Borgnine: I’m what you call a Depression sailor. I got a job immediately after leaving high school; I was lucky—three dollars a week and all I could eat, working on a vegetable truck. I had never thought of it as a career, but that was all I could find in those days. You were lucky to get off the streets. One day while riding on the truck, I saw a sign that said: “Join the Navy, See the World.” So I went to the recruiter, unbeknownst to my mother and dad, and said I’d like to join the Navy. They put me on a waiting list and asked if I’d be ready to come when they called. I said, “Absolutely!” So I got the call and, believe it or not, got in on another fellow’s case of the piles. He failed, and I made it. I believe at that time only 11 or 12 of us made it out of 12,000; that many people were ready to go into the service, simply because they wanted to get off the streets. It wasn’t that we were bums. We just wanted to help our families, as I did, and also wanted to get out there and learn something.
So I joined the Navy and went to the Newport, Rhode Island, Training Station in September of 1935. It was a whole new experience. I’ll never forget the advice my dad gave me the morning I left. He said, “You know, son, you’re not going to be tied down by your mother’s apron strings any more.” He said, “You’re going to have to go out and do it on your own.”
I remember one day—I still get a little choked up about it—I was on board a ship, the four-stacker destroyer Lamberton (DD-119), and the crew was celebrating Mother’s Day by listening to a program about it on the radio. That hit me in such a way that I sat under a ladder and cried. You can’t imagine how hard I cried. And after it was over, I suddenly realized I had cut the apron strings. But it made a man out of me. And I have never regretted one day, not ever.
The sad news has just broken of the death of iconic character actor Ernest Borgnine. Known to anyone in the Baby-Boomer generation who did not live in a cave as the skipper of PT-73, Commander Quinton McHale of McHale’s Navy, Borgnine was in actuality a Navy Veteran who enlisted in 1935 and served throughout World War II.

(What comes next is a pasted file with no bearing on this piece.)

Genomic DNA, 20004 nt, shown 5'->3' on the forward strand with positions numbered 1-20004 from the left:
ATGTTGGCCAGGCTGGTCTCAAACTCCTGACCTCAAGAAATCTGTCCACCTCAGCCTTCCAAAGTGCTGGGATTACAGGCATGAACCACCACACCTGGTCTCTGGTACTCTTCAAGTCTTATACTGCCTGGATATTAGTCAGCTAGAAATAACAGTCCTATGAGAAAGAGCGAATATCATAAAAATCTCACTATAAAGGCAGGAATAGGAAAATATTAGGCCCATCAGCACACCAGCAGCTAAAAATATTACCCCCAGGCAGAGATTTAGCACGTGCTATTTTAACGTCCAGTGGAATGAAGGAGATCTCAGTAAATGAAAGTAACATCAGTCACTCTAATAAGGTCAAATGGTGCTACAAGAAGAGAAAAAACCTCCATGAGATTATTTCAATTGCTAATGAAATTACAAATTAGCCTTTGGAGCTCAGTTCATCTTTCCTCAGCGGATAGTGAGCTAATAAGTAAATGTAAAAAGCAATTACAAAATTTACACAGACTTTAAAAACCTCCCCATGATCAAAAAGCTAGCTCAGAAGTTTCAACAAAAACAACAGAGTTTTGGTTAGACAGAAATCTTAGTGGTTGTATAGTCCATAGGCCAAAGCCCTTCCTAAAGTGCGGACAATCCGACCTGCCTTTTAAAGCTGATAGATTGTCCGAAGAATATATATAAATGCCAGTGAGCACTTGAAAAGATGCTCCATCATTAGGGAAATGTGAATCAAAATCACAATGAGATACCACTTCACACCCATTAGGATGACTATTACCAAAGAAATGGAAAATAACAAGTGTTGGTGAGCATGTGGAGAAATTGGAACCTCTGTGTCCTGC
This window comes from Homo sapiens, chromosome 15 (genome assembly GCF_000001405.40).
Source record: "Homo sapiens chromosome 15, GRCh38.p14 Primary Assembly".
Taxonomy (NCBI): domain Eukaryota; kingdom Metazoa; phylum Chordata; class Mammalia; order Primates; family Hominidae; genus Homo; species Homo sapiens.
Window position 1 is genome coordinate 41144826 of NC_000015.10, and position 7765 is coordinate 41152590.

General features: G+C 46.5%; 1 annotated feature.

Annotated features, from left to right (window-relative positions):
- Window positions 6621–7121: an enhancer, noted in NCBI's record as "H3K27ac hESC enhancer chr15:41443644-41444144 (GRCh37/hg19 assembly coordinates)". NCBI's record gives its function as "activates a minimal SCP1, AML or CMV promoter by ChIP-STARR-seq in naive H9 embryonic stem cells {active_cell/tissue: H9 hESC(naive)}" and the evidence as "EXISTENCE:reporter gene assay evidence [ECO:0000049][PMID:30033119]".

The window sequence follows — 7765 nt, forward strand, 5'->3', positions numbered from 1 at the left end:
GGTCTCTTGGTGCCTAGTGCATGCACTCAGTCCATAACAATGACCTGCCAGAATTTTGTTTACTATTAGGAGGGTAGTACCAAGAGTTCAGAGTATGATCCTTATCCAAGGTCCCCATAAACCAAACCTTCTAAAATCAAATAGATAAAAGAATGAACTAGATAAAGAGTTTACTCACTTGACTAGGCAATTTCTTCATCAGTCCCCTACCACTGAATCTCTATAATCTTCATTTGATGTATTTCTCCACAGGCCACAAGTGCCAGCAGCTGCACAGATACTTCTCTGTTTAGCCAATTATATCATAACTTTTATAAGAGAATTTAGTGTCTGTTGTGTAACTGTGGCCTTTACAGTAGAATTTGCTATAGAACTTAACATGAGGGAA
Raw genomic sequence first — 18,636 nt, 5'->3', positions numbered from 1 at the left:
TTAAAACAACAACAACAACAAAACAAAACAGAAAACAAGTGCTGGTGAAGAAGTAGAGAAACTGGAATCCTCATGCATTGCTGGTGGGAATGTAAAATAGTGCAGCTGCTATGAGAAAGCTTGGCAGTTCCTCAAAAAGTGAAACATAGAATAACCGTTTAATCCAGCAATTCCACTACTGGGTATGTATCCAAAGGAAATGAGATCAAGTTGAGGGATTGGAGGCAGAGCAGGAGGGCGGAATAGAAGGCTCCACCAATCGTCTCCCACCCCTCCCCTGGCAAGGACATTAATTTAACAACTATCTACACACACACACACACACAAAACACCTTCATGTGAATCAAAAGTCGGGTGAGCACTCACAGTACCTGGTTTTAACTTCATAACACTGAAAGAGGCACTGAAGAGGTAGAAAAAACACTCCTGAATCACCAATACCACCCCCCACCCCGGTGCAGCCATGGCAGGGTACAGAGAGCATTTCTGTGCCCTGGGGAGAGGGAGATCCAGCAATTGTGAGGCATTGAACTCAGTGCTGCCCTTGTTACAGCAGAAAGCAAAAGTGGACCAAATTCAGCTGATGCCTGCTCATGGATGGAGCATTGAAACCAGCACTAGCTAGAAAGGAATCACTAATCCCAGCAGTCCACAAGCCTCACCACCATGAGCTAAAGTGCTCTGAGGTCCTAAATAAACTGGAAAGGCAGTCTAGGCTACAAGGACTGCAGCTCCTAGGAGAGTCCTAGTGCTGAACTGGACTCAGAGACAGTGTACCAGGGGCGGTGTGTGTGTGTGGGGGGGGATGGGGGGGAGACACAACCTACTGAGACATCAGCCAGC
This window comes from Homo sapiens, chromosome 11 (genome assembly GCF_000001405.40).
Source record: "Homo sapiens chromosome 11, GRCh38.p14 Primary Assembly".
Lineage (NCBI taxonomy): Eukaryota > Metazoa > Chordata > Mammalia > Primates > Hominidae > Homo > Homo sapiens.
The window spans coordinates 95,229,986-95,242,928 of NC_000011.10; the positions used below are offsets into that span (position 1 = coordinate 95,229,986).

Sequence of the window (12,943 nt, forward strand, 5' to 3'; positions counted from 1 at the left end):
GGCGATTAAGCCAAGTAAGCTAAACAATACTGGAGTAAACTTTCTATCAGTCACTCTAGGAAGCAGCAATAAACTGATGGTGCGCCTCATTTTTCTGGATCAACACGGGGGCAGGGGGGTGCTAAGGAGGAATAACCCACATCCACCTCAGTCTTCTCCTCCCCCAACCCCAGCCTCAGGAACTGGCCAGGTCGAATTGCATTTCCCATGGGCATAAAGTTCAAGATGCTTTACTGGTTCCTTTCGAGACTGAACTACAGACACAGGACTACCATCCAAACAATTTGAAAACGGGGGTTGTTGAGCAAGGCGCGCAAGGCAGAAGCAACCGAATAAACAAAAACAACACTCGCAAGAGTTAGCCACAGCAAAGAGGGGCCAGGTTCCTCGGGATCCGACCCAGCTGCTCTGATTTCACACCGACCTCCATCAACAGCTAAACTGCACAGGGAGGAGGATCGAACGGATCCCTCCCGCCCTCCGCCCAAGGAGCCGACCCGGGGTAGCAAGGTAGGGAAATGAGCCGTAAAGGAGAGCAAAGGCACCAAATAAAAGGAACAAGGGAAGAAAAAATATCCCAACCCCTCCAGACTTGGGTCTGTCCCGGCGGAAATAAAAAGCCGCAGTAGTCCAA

Borgnine, a native of Connecticut, got his first big break in film as the self-consciously homely Marty in the film by the same name, which earned him an Oscar. He was also the villainous and brutal jailer Sergeant of the Guard Fatso Judson in From Here to Eternity, who beats Frank Sinatra’s character Maggio to death. Borgnine starred in, or appeared in, a great many other movies, including The Wild Bunch, with Bill Holden, The Dirty Dozen, and Bad Day at Black Rock.
He will be best known, however, as the screwball Commander McHale, whose crew of Ensign Parker, and Gruber, and Virg, and Tinker, and Happy, and the unlikely Japanese “prisoner” Fuji, was always trying to get over on Captain Wally “Lead Bottom” Binghamton (the late Joe Flynn) and his toady LT Carpenter.
Somewhere up there, you can hear Lead Bottom standing at the Pearly Gates, asking impatiently; “What, what, what, McHale? What, what, what?”
Ernest Borgnine was 95.
I picked these up a decade ago when I went through the Executive Officer Course at the Command Leadership School, enjoyed reading them, thinking about them and summarily posted them outside my stateroom. Oddly enough they had a more significant impact than I expected and were the second most requested item from people after I transferred.
The most popular were the Battle ‘E’ certificates.
Rule 1: Timing is everything in life.
Rule 2: Bad news doesn’t get better with time.
Rule 3: 50/50/90 – Given a 50/50 chance, 90% of the time you make the wrong choice.
Rule 4: Sometimes it’s better to be lucky than good—as long as you know the difference.
Rule 5: Hope is not a military course of action.
Rule 6: The first report is always wrong.
Rule 7: The second report is usually wrong.
Rule 8: Everyone is capable of error free work (you drive home thousands of times—how often do you end up at the wrong house).
Rule 9: The bitterness of poor quality remains long after the sweetness of meeting the schedule has been forgotten.